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In This Issue
Data Breach: The need for Comprehensive Pre-employment Screening
Extension of subsidy for COBRA recipients
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Private Eyes, Inc.
April 2010 Newsletter
Sandra JamesGreetings!

As the Spring Equinox passes and we are now entrenched in the Spring season, congress has recently approved healthcare reform in both houses, creating new laws dealing with our national health care system.


While views of the Healthcare Bill's passage are mixed, its impact will be substantial. Thus, this month's letter will contain a little bit of a healthcare focus as well as the mention of another bill that was passed just before the historic Healthcare Reform Bill.


We'll examine a healthcare industry story about the use of a best-practice approach for conducting a comprehensive pre-employment screening process in order to avoid possible security breaches or data theft. Although it may seem cost effective to run a bare-minimum check at first, this article highlights the importance of using more feature packed screening process.


Lastly, I'll update you on a feature of the Employment Bill that was passed shortly before the Healthcare Bill and an amendment in the Temporary Employment Act of 2010 that allows for an extension of COBRA subsidies.


Although the changing face of healthcare and employment are changing quickly every day, learning from the challenges of others and keeping up to date on new programs is essential for companies to stay ahead of new encounters.

Data Breach: The need for a comprehensive pre-employment screening 

Ordering a basic pre-employment package may not be enough to find out if a new hire will be safe for your company. Executive Healthcare Managment (EHM) has an article about the potential pitfalls of not running a fully featured screening package. Adding to the complexity, the historic healthcare legislation signed will mean that organizations will have more stringent hiring standards by following both state and federal standards.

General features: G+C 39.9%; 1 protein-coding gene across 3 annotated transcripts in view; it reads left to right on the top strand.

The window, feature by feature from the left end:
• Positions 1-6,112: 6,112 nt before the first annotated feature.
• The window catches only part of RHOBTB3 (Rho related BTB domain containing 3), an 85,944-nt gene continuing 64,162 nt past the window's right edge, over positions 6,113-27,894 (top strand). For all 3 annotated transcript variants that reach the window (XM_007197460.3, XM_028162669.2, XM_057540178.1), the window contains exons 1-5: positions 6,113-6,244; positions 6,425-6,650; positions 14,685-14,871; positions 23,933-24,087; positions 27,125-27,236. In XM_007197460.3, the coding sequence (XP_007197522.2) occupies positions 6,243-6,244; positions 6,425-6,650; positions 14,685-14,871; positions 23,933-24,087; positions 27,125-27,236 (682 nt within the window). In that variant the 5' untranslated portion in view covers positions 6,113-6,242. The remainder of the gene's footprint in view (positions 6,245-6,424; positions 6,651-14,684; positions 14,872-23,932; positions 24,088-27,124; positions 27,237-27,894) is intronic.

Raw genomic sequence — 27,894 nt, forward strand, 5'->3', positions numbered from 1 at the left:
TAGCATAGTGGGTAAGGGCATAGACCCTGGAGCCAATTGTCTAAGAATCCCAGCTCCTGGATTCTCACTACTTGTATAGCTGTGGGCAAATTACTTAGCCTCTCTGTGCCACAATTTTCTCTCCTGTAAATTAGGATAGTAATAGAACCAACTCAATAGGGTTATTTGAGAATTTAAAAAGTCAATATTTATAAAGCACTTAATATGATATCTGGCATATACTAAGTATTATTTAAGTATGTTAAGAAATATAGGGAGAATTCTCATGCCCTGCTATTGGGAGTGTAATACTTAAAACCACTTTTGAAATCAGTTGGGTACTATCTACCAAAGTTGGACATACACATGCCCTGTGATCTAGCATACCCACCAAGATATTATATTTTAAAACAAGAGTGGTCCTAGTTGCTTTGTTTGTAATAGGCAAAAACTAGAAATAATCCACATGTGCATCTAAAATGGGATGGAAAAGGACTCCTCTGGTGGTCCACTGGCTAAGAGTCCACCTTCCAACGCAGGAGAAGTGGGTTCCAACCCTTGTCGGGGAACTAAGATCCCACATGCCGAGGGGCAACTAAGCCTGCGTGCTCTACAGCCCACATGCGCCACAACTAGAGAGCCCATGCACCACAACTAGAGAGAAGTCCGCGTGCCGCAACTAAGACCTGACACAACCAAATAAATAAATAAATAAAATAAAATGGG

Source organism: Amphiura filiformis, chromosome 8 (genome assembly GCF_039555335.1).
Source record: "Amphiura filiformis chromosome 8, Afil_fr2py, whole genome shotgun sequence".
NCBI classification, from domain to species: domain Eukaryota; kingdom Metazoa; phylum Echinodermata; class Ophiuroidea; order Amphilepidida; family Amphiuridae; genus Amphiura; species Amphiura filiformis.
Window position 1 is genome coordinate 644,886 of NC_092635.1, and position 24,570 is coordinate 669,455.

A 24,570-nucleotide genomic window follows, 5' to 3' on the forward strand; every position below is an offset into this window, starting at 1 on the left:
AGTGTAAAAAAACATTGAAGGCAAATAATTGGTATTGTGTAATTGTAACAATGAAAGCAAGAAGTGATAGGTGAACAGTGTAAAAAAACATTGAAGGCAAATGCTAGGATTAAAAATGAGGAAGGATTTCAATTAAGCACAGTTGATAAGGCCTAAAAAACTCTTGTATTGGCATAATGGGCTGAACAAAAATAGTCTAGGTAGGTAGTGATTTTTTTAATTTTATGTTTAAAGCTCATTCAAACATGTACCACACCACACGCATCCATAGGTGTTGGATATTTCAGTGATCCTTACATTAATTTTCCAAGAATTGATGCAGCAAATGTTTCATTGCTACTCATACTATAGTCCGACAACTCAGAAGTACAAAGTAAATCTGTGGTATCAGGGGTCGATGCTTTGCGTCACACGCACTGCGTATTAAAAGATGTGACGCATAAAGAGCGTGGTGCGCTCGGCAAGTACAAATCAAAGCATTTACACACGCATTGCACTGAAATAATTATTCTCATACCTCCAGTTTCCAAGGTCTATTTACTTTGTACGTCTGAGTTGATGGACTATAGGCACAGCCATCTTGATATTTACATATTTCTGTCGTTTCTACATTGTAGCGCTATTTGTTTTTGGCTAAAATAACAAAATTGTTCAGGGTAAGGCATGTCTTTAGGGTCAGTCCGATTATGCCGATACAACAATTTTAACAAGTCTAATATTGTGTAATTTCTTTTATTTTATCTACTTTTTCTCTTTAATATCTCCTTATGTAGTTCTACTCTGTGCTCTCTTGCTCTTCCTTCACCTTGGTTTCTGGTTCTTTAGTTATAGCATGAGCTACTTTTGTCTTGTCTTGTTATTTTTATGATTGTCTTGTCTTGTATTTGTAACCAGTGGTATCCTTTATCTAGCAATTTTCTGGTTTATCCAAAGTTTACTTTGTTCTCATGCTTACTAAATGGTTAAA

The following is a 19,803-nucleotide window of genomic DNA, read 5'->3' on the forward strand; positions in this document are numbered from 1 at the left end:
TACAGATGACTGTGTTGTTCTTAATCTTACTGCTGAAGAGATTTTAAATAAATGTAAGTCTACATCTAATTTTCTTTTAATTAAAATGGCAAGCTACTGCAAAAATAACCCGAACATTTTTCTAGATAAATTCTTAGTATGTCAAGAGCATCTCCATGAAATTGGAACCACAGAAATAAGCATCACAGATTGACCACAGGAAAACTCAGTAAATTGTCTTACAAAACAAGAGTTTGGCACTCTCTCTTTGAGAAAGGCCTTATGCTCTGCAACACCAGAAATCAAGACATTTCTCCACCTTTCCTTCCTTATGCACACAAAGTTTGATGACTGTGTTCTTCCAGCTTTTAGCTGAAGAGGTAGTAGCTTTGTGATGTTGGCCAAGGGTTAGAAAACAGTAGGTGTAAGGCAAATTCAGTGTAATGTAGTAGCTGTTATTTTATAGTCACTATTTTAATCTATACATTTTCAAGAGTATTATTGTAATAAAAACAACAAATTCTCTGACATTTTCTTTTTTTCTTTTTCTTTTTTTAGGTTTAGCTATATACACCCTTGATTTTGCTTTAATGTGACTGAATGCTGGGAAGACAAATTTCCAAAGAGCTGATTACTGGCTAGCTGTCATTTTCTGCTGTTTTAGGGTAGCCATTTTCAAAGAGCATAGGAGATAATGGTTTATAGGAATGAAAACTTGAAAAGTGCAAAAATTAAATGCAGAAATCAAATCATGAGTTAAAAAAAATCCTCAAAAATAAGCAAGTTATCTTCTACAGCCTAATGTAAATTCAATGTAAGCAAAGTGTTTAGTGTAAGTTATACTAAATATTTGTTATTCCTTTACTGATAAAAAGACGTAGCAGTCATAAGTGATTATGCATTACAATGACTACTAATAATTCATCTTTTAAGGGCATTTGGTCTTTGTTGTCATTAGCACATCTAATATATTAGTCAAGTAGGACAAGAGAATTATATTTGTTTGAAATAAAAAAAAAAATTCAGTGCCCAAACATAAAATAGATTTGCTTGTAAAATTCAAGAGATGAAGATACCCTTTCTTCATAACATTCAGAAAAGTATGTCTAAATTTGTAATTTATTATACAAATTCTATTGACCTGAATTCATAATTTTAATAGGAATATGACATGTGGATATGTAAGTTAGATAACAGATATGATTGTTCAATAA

EHM tells the true story of when a new privacy office began working at a 300-bed medical facility learns that a contracted nurse had been taking patient records home. The nurse would copy the records and then replace them once she was done. These records included date of births, social security numbers, and other sensitive information. Because of large number of records copied by the nurse, some 630 files, the facility was faced with notifying the victims, legal questions, and strained public relations.


Once the privacy office became aware of the situation, she had to hire an outside risk consulting firm in order to investigate how such a breach was able to occur. Quickly, the firm found that, while the contract nurse seemed qualified, only a "bare minimum" background screening was performed. A more substantive check revealed that the nurse had a substance abuse problem, bad credit, pled guilty to theft, and felony possession of controlled substances. Because the nurse was contracted, the medical facility relied on the agency's background check which did not conduct a credit check, or drug screening.


Even when contracting from an outside agency, stringent screening plays a key role in preventing incidents such as the above. A best-practice criminal search should include a residential history trace combined with an alias search and drug test. While it may seem economical to run a "bare-bone" pre-employment screening to meet state or federal law, the cost to a business could be far more if the wrong applicant is hired.


For the full article please click here.

Extension of subsidy for COBRA Recipients
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With all the excitement and fervor over the new healthcare reform, some may have missed the new extension to COBRA subsidies. An amendment to the recently passed Temporary Extension Act of 2010 (TEA) will extend the deadline for terminated employees to apply for the COBRA premium subsidy. The DOL's Updated Model Notice outlines that involuntarily terminated workers released from service between September 1 2008 and March 31 2010, may be eligible for a 65% subsidy of their COBRA for up to 15 months after their termination.


The below is one of the updated notices provided by the expansion of COBRA ARRA subsidy:


Plans subject to continuation coverage provisions under Federal or State law should provide, within 60 days of the date of the termination of employment, a Notice of New Election Period to all individuals who qualify.   
For the full article please click here. For additional information, please see the DOL's updated COBRA Premium Reduction Fact Sheet.
Sandra James
President, CEO
Private Eyes, Inc.